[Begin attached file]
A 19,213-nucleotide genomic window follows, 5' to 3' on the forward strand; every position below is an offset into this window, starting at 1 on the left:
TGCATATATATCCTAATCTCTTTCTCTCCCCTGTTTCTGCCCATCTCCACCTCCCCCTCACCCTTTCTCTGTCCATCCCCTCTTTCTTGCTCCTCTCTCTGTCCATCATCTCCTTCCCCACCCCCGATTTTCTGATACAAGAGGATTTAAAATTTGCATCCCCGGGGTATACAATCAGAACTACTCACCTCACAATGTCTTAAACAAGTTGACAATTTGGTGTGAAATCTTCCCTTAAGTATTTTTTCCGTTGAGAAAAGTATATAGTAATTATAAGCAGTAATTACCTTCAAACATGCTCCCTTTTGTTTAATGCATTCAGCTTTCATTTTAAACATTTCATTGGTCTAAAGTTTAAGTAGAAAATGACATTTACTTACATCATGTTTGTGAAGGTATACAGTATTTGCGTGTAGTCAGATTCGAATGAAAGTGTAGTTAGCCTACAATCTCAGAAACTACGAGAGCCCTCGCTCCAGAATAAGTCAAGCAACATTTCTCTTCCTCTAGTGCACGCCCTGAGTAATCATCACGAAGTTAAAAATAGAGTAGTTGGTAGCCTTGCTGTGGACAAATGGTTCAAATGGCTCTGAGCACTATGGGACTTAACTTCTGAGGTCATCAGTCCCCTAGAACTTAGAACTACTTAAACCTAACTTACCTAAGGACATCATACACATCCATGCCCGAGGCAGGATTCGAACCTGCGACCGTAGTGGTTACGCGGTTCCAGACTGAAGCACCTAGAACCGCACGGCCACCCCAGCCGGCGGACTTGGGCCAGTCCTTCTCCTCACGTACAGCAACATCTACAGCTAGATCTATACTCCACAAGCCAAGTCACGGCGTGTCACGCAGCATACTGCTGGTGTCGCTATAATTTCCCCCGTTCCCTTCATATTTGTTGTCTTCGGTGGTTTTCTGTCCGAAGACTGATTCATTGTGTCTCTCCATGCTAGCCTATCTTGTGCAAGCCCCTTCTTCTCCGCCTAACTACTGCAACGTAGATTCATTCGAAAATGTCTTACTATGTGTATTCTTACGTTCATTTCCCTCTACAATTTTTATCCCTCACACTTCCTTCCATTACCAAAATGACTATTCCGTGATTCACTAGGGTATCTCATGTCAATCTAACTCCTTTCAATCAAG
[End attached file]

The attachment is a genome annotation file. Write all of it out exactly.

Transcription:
A 19,213-nucleotide genomic window follows, 5' to 3' on the forward strand; every position below is an offset into this window, starting at 1 on the left:
TGCATATATATCCTAATCTCTTTCTCTCCCCTGTTTCTGCCCATCTCCACCTCCCCCTCACCCTTTCTCTGTCCATCCCCTCTTTCTTGCTCCTCTCTCTGTCCATCATCTCCTTCCCCACCCCCGATTTTCTGATACAAGAGGATTTAAAATTTGCATCCCCGGGGTATACAATCAGAACTACTCACCTCACAATGTCTTAAACAAGTTGACAATTTGGTGTGAAATCTTCCCTTAAGTATTTTTTCCGTTGAGAAAAGTATATAGTAATTATAAGCAGTAATTACCTTCAAACATGCTCCCTTTTGTTTAATGCATTCAGCTTTCATTTTAAACATTTCATTGGTCTAAAGTTTAAGTAGAAAATGACATTTACTTACATCATGTTTGTGAAGGTATACAGTATTTGCGTGTAGTCAGATTCGAATGAAAGTGTAGTTAGCCTACAATCTCAGAAACTACGAGAGCCCTCGCTCCAGAATAAGTCAAGCAACATTTCTCTTCCTCTAGTGCACGCCCTGAGTAATCATCACGAAGTTAAAAATAGAGTAGTTGGTAGCCTTGCTGTGGACAAATGGTTCAAATGGCTCTGAGCACTATGGGACTTAACTTCTGAGGTCATCAGTCCCCTAGAACTTAGAACTACTTAAACCTAACTTACCTAAGGACATCATACACATCCATGCCCGAGGCAGGATTCGAACCTGCGACCGTAGTGGTTACGCGGTTCCAGACTGAAGCACCTAGAACCGCACGGCCACCCCAGCCGGCGGACTTGGGCCAGTCCTTCTCCTCACGTACAGCAACATCTACAGCTAGATCTATACTCCACAAGCCAAGTCACGGCGTGTCACGCAGCATACTGCTGGTGTCGCTATAATTTCCCCCGTTCCCTTCATATTTGTTGTCTTCGGTGGTTTTCTGTCCGAAGACTGATTCATTGTGTCTCTCCATGCTAGCCTATCTTGTGCAAGCCCCTTCTTCTCCGCCTAACTACTGCAACGTAGATTCATTCGAAAATGTCTTACTATGTGTATTCTTACGTTCATTTCCCTCTACAATTTTTATCCCTCACACTTCCTTCCATTACCAAAATGACTATTCCGTGATTCACTAGGGTATCTCATGTCAATCTAACTCCTTTCAATCAAG